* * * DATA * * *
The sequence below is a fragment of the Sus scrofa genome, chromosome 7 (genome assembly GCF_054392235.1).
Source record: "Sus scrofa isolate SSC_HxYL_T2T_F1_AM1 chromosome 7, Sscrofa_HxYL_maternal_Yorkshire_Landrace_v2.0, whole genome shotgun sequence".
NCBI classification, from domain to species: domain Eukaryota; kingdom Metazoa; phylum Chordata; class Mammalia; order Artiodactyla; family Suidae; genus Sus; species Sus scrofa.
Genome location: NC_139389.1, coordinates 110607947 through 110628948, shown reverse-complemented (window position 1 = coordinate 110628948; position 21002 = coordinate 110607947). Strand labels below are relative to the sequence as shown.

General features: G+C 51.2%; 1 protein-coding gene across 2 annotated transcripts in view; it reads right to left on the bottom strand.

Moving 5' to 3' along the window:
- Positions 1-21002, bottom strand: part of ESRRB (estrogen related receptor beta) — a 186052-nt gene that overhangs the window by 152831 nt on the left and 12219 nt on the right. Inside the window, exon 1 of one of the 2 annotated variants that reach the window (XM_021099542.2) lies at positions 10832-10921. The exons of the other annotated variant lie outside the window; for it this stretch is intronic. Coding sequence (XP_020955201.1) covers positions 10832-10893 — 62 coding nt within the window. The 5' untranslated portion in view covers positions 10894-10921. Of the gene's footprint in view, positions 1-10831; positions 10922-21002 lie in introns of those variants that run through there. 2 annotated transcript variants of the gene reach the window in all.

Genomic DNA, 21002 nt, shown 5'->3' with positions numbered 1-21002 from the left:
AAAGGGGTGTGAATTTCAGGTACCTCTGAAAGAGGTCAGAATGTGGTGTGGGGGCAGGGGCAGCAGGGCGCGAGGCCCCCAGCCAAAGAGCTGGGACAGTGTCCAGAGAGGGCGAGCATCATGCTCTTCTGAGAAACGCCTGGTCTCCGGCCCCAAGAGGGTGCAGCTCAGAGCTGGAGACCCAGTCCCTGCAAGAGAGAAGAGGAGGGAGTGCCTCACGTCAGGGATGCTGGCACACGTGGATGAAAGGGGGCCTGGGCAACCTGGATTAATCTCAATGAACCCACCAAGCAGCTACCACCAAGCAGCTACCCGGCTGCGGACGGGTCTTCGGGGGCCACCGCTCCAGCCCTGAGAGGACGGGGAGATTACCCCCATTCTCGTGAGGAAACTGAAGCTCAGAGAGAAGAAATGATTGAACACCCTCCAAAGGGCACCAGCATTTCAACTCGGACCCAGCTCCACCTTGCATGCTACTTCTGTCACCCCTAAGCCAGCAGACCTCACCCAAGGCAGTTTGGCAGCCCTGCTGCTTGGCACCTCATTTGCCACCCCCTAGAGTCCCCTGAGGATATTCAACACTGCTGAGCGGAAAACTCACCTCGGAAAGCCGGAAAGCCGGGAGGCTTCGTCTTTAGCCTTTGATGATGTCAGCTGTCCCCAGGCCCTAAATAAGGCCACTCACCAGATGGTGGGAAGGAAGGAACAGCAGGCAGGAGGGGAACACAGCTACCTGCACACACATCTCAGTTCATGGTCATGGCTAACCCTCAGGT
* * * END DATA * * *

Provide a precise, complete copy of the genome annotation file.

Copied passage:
The sequence below is a fragment of the Sus scrofa genome, chromosome 7 (genome assembly GCF_054392235.1).
Source record: "Sus scrofa isolate SSC_HxYL_T2T_F1_AM1 chromosome 7, Sscrofa_HxYL_maternal_Yorkshire_Landrace_v2.0, whole genome shotgun sequence".
NCBI classification, from domain to species: domain Eukaryota; kingdom Metazoa; phylum Chordata; class Mammalia; order Artiodactyla; family Suidae; genus Sus; species Sus scrofa.
Genome location: NC_139389.1, coordinates 110607947 through 110628948, shown reverse-complemented (window position 1 = coordinate 110628948; position 21002 = coordinate 110607947). Strand labels below are relative to the sequence as shown.

General features: G+C 51.2%; 1 protein-coding gene across 2 annotated transcripts in view; it reads right to left on the bottom strand.

Moving 5' to 3' along the window:
- Positions 1-21002, bottom strand: part of ESRRB (estrogen related receptor beta) — a 186052-nt gene that overhangs the window by 152831 nt on the left and 12219 nt on the right. Inside the window, exon 1 of one of the 2 annotated variants that reach the window (XM_021099542.2) lies at positions 10832-10921. The exons of the other annotated variant lie outside the window; for it this stretch is intronic. Coding sequence (XP_020955201.1) covers positions 10832-10893 — 62 coding nt within the window. The 5' untranslated portion in view covers positions 10894-10921. Of the gene's footprint in view, positions 1-10831; positions 10922-21002 lie in introns of those variants that run through there. 2 annotated transcript variants of the gene reach the window in all.

Genomic DNA, 21002 nt, shown 5'->3' with positions numbered 1-21002 from the left:
AAAGGGGTGTGAATTTCAGGTACCTCTGAAAGAGGTCAGAATGTGGTGTGGGGGCAGGGGCAGCAGGGCGCGAGGCCCCCAGCCAAAGAGCTGGGACAGTGTCCAGAGAGGGCGAGCATCATGCTCTTCTGAGAAACGCCTGGTCTCCGGCCCCAAGAGGGTGCAGCTCAGAGCTGGAGACCCAGTCCCTGCAAGAGAGAAGAGGAGGGAGTGCCTCACGTCAGGGATGCTGGCACACGTGGATGAAAGGGGGCCTGGGCAACCTGGATTAATCTCAATGAACCCACCAAGCAGCTACCACCAAGCAGCTACCCGGCTGCGGACGGGTCTTCGGGGGCCACCGCTCCAGCCCTGAGAGGACGGGGAGATTACCCCCATTCTCGTGAGGAAACTGAAGCTCAGAGAGAAGAAATGATTGAACACCCTCCAAAGGGCACCAGCATTTCAACTCGGACCCAGCTCCACCTTGCATGCTACTTCTGTCACCCCTAAGCCAGCAGACCTCACCCAAGGCAGTTTGGCAGCCCTGCTGCTTGGCACCTCATTTGCCACCCCCTAGAGTCCCCTGAGGATATTCAACACTGCTGAGCGGAAAACTCACCTCGGAAAGCCGGAAAGCCGGGAGGCTTCGTCTTTAGCCTTTGATGATGTCAGCTGTCCCCAGGCCCTAAATAAGGCCACTCACCAGATGGTGGGAAGGAAGGAACAGCAGGCAGGAGGGGAACACAGCTACCTGCACACACATCTCAGTTCATGGTCATGGCTAACCCTCAGGT